SOCIAL PERCEPTION OF TRICYCLES RESTRICTION AND WASTE MANAGEMENT STRATEGIES IN ENHANCING ENVIRONMENTAL AESTHETICS AND PSYCHOLOGICAL WELLBEING OF RESIDENTS

THE STUDY INVESTIGATES SOCIAL PERCEPTION OF TRICYCLES RESTRICTION AND WASTE MANAGEMENT STRATEGIES IN ENHANCING ENVIRONMENTAL AESTHETICS AND PSYCHOLOGICAL WELLBEING OF RESIDENTS

INTRODUCTION

1.1 Background of the study

The progressive deterioration suffered by our physical environments has given rise, over the last years, to a political-social sensitization, focused on the need to increase and guarantee the protection of areas of great aesthetic value. Thus in recent years, several governments have tapped into this ideology by restricting some operation from such reserved environment to improve its aesthetics. The Webster dictionary, (2016) defines an Environment as the air, water, minerals, organism and other external condition that surrounds someone or something; the condition that influences and affect the growth, health, progress of someone or something. On the other hand, aesthetics is concern with the science of emotions in relation to the sense of beauty(The American Heritage, 2016). Environmental aesthetics originated as a reaction to this emphasis, pursuing instead the investigation of the aesthetic appreciation of natural environments. Since its early stages, the scope of environmental aesthetics has broadened to include not simply natural environments but also human and human-influenced ones. At the same time, the discipline has also come to include the examination of that which falls within such environments, giving rise to what is called the aesthetics of everyday life art (Morgan, &Bath, 1998).This area involves the aesthetics of not only more common objects and environments, but also a range of everyday activities. Thus, early in the twenty-first century, environmental aesthetics embraces the study of the aesthetic significance of almost everything other than art (Morgan, & Bath, 1998).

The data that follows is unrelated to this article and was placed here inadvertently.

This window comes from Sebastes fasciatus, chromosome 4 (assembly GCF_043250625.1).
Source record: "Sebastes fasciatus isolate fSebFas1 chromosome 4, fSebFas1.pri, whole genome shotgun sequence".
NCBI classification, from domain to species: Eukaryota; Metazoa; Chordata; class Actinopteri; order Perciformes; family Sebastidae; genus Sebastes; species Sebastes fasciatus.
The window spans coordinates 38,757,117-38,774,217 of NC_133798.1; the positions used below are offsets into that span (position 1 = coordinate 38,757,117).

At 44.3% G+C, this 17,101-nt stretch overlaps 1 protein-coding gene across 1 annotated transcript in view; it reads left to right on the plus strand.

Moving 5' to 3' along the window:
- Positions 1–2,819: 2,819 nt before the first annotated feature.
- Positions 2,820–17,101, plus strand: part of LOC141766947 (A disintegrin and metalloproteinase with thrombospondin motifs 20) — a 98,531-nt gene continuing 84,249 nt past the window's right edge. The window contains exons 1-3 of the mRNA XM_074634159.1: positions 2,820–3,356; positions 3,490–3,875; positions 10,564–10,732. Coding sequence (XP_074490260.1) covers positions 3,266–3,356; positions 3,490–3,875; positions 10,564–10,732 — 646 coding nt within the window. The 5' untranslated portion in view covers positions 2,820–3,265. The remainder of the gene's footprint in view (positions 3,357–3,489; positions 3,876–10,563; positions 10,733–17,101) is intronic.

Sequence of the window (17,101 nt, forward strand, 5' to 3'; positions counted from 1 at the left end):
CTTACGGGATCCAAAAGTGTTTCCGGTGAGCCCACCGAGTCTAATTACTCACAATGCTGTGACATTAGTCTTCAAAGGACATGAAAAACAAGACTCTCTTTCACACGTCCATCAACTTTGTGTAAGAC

Environmental aesthetics, emerged in the late 1960s and has steadily grown in importance since then. Although discussions of the aesthetics of nature have had a place in philosophy for a much longer time, twentieth-century environmental movements provided the context and conditions within which the discipline of aesthetics began to recognize problems connected to the aesthetic value of the environment and its role in weighing environmental issues and psychological well-being art (Morgan, & Bath, 1998).